Questions about an Annus Mirabilis
So in part this posting is to be both a recount of what I have read so far on the subject, that is the genesis of relativity theory, as well as to petition any knowledgeable physicists/historians out there who could help me out in answering this conundrum.
I have taken over the past year two courses in intermediate electrodynamics, which I know is a drop in the bucket compared to some, but I am working with what I've got. At the end of the year, we naturally went over Special Relativity with discussions of Lorentz transforms of E&M fields and the ease of using four vectors. David Griffiths' text, Introduction to Electrodynamics, was our textbook for the two classes. I also, because I like being interdisciplinary got to write a paper on the reception of Special Relativity in the United States, which forced me to do some background reading into how the came about in the first place. Three things struck me in the course of my study, one: that few historical commentators ever commented on the importance of Faraday's Law and the Flux Rule when talking about the genesis of SR, two: that Einstein through his reasoning was able to discard so easily the concept of a luminiferous ether as superfluous when so many of his contemporaries were unable to, and three: that a discussion of synchronized clocks which is crucial for relativity resembles so much a lesson in ballistics.
The first is not particularly relevant to this discussion, more for a need to vent about the obsession historians particularly in the US have with the Michelson Morley interferometer experiments, and in the course missing a whole lot more crucial material. Oh and this is not to say Einstein didn't know about the experiment, for one of Lorentz's 1895 papers was called "The Michelson interferometer experiment," so whether Einstein read the original paper I think is inconsequential. The two other points are important, though one may chalk them up to a mere lack of experience with this material. The ether was a particulate substance that permeated all the universe and whose oscillations (in whatever manner that was) were electric and magnetic field oscillations. And when Maxwell and his followers described light as an electromagnetic wave, the already vaguely defined ether now gained another phenomena to its historical grab bag. In order to keep from drawing this out too far, I will cut straight to the chase and say I believe that Einstein's work on quanta was further corroboration for his dismissal of the ether hypothesis in special relativity, and that an acceptance of the quantum hypothesis may have facilitated an exceptance of special relativity. This is a working hypothesis and obviously needs a bit more fleshing out, but I think it is a worthwhile line of inquiry.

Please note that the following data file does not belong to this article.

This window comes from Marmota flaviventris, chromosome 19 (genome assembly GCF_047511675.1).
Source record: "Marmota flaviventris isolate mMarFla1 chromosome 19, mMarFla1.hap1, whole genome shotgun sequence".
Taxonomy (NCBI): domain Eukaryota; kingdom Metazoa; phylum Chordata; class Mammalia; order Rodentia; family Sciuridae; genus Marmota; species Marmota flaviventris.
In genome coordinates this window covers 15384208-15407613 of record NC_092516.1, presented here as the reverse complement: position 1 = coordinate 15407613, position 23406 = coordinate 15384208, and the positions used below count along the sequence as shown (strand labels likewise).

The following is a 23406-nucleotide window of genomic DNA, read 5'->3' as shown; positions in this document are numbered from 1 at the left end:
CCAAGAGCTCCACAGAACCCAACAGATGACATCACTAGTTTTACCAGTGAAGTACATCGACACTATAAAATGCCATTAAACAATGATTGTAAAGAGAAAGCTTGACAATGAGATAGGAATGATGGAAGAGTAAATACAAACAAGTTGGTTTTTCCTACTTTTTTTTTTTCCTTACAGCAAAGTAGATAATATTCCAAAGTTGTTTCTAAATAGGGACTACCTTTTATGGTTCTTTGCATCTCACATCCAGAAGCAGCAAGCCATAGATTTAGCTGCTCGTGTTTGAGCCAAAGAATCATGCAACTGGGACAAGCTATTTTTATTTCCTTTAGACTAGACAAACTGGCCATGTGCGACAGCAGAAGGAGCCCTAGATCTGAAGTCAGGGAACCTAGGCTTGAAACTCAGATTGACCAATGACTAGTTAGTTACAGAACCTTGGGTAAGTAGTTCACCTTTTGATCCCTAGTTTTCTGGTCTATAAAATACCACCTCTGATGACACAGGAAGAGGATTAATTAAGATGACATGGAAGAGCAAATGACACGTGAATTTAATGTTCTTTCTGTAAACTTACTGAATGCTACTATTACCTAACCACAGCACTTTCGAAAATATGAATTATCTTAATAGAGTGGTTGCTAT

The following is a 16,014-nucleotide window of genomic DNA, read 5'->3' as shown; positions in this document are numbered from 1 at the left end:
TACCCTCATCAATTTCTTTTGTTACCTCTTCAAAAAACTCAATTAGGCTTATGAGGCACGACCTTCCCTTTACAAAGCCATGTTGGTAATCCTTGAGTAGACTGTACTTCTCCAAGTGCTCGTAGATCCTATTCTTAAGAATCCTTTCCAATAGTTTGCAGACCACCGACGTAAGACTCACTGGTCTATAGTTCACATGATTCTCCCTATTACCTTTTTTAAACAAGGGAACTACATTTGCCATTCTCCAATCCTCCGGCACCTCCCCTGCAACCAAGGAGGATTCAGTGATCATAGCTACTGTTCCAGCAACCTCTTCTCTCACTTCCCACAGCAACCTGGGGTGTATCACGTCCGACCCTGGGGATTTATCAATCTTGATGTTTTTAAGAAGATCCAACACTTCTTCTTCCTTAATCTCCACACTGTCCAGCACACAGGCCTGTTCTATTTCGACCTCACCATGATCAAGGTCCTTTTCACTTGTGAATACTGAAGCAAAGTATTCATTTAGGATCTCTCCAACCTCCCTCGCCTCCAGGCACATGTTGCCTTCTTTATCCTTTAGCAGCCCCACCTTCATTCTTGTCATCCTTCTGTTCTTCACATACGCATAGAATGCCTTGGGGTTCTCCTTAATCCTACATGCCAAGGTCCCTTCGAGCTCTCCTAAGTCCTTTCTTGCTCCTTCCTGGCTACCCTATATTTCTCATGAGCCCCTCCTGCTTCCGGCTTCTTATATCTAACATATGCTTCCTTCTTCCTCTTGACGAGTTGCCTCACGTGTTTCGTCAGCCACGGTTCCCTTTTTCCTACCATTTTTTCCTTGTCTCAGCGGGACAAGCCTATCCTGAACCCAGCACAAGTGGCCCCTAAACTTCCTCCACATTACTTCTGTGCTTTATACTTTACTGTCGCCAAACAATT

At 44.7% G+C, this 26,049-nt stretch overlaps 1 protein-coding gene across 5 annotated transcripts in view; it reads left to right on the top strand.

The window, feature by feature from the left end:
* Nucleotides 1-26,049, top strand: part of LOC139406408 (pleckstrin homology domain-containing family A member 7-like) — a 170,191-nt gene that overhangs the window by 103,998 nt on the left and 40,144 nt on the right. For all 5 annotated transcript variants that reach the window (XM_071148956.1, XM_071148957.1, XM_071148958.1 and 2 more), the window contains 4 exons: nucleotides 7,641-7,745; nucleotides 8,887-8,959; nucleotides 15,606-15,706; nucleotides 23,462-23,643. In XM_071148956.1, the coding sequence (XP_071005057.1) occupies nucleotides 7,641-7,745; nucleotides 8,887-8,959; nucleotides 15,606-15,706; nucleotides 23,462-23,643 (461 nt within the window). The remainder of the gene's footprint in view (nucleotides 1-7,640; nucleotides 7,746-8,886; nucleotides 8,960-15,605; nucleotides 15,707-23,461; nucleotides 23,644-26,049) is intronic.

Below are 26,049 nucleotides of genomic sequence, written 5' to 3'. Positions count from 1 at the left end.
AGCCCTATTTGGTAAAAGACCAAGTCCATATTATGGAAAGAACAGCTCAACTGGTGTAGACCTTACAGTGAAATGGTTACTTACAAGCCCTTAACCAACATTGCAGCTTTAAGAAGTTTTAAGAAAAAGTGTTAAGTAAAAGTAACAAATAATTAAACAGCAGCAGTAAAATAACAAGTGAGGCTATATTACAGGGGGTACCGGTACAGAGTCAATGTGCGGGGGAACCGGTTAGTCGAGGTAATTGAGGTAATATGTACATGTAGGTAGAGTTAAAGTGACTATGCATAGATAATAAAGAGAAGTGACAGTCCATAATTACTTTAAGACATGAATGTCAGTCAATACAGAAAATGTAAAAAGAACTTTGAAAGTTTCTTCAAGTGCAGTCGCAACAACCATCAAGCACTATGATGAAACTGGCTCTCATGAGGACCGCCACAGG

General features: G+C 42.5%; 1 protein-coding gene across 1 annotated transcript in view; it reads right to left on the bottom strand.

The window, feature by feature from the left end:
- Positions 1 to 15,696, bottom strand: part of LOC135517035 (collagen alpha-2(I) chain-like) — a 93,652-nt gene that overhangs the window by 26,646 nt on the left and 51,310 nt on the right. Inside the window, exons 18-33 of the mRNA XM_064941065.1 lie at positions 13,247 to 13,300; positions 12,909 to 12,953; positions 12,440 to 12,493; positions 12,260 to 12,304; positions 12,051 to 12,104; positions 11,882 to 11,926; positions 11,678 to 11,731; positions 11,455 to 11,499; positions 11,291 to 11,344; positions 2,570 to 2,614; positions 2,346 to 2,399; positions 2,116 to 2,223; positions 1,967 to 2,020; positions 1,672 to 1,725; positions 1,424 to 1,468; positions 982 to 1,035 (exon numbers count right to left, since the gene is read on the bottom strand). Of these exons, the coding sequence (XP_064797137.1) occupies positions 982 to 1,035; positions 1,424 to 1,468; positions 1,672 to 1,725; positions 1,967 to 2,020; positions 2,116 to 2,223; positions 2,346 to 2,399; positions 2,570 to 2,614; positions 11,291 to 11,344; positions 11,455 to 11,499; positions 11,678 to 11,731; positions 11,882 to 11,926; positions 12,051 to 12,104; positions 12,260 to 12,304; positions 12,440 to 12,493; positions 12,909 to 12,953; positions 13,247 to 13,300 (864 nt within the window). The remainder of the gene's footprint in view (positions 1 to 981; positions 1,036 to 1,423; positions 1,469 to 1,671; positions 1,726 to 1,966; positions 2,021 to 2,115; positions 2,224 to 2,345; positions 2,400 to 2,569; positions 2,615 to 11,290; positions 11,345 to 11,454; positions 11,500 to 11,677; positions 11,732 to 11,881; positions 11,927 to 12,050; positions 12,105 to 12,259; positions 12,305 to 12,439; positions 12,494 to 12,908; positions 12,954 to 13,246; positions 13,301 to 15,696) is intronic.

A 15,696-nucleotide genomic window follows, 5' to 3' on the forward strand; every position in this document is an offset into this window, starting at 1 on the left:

The Pais article I mentioned before is so interesting (well the whole thing is) because a small section is devoted to Relativity and Quantum Theory. Pais brings up a number of obvious areas to mention quantum or relativity in the discussions of the other theory, but Einstein does not.
In his first relativity paper (1905c) Einstein noted: "It is remarkable that the energy and frequency of a light complex vary with the state of motion of the observer according to the same law." Here was an obvious opportunity to refer to the relation E = hv of his paper on light-quanta, finished a few months earlier . But Einstein did not do that. Also in the September paper (1905d) he referred to radiation but not light-quanta. In his 1909 address to Salzburg (1909a) Einstein discussed his ideas both on relativity theory and on quantum theory but kept these two areas well separated. As we have seen, in his 1917 paper (1917a) Einstein ascribed to light-quanta an energy E = hv and a momentum p = hv / c. This paper concludes with the following remark. "Energy and momentum are most intimately related; therefore a theory can only then be considered justified if it has been shown that according to it, the momentum transferred by radiation to matter leads to motions as required by thermodynamics." Why is only thermodynamics mentioned; why not also relativity?.
None of this is proof of the matter, but it should raise doubts about how much Einstein was able to keep the two theories separate in his own head despite his public claims to the contrary. Pais proposes that "Einstein kept the quantum theory apart from relativity theory is that he considered the former to be provisional (as he said (1912d) already in 1911) while, on the other hand, relativity to him was revealed truth." I would love to get some feedback on this peculiar topic, which though doesn't seem to have possibility of resolving problems in physics, does shine a new light on an impressive achievement of human intellect.